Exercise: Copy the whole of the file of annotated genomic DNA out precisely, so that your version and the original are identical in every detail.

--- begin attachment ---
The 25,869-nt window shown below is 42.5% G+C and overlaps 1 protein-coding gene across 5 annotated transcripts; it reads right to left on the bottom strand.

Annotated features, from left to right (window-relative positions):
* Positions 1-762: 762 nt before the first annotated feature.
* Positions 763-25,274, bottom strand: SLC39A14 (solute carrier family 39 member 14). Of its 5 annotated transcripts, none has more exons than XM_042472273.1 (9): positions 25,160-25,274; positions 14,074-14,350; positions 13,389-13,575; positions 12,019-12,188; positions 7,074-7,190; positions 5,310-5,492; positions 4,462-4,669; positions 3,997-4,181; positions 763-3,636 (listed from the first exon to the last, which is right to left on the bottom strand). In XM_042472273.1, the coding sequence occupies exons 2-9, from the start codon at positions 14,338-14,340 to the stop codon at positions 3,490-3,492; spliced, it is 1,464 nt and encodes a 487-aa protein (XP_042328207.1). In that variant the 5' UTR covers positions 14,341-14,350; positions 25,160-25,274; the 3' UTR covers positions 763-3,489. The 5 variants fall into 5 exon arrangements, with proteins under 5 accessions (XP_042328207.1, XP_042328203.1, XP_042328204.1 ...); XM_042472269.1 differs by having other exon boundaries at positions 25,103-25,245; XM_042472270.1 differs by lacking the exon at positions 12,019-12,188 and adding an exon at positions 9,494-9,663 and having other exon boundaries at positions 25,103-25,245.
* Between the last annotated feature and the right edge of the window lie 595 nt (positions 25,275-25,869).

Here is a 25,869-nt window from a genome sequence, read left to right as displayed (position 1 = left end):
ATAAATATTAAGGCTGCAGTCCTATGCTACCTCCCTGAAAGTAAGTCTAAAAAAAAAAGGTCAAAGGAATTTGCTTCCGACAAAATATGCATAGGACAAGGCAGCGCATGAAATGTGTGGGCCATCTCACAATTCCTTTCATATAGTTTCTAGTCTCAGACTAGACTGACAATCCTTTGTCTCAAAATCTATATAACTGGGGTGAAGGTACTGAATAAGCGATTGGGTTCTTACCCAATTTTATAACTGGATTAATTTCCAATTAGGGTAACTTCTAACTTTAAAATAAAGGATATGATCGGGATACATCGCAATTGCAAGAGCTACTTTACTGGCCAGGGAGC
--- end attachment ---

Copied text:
The 25,869-nt window shown below is 42.5% G+C and overlaps 1 protein-coding gene across 5 annotated transcripts; it reads right to left on the bottom strand.

Annotated features, from left to right (window-relative positions):
* Positions 1-762: 762 nt before the first annotated feature.
* Positions 763-25,274, bottom strand: SLC39A14 (solute carrier family 39 member 14). Of its 5 annotated transcripts, none has more exons than XM_042472273.1 (9): positions 25,160-25,274; positions 14,074-14,350; positions 13,389-13,575; positions 12,019-12,188; positions 7,074-7,190; positions 5,310-5,492; positions 4,462-4,669; positions 3,997-4,181; positions 763-3,636 (listed from the first exon to the last, which is right to left on the bottom strand). In XM_042472273.1, the coding sequence occupies exons 2-9, from the start codon at positions 14,338-14,340 to the stop codon at positions 3,490-3,492; spliced, it is 1,464 nt and encodes a 487-aa protein (XP_042328207.1). In that variant the 5' UTR covers positions 14,341-14,350; positions 25,160-25,274; the 3' UTR covers positions 763-3,489. The 5 variants fall into 5 exon arrangements, with proteins under 5 accessions (XP_042328207.1, XP_042328203.1, XP_042328204.1 ...); XM_042472269.1 differs by having other exon boundaries at positions 25,103-25,245; XM_042472270.1 differs by lacking the exon at positions 12,019-12,188 and adding an exon at positions 9,494-9,663 and having other exon boundaries at positions 25,103-25,245.
* Between the last annotated feature and the right edge of the window lie 595 nt (positions 25,275-25,869).

Here is a 25,869-nt window from a genome sequence, read left to right as displayed (position 1 = left end):
ATAAATATTAAGGCTGCAGTCCTATGCTACCTCCCTGAAAGTAAGTCTAAAAAAAAAAGGTCAAAGGAATTTGCTTCCGACAAAATATGCATAGGACAAGGCAGCGCATGAAATGTGTGGGCCATCTCACAATTCCTTTCATATAGTTTCTAGTCTCAGACTAGACTGACAATCCTTTGTCTCAAAATCTATATAACTGGGGTGAAGGTACTGAATAAGCGATTGGGTTCTTACCCAATTTTATAACTGGATTAATTTCCAATTAGGGTAACTTCTAACTTTAAAATAAAGGATATGATCGGGATACATCGCAATTGCAAGAGCTACTTTACTGGCCAGGGAGC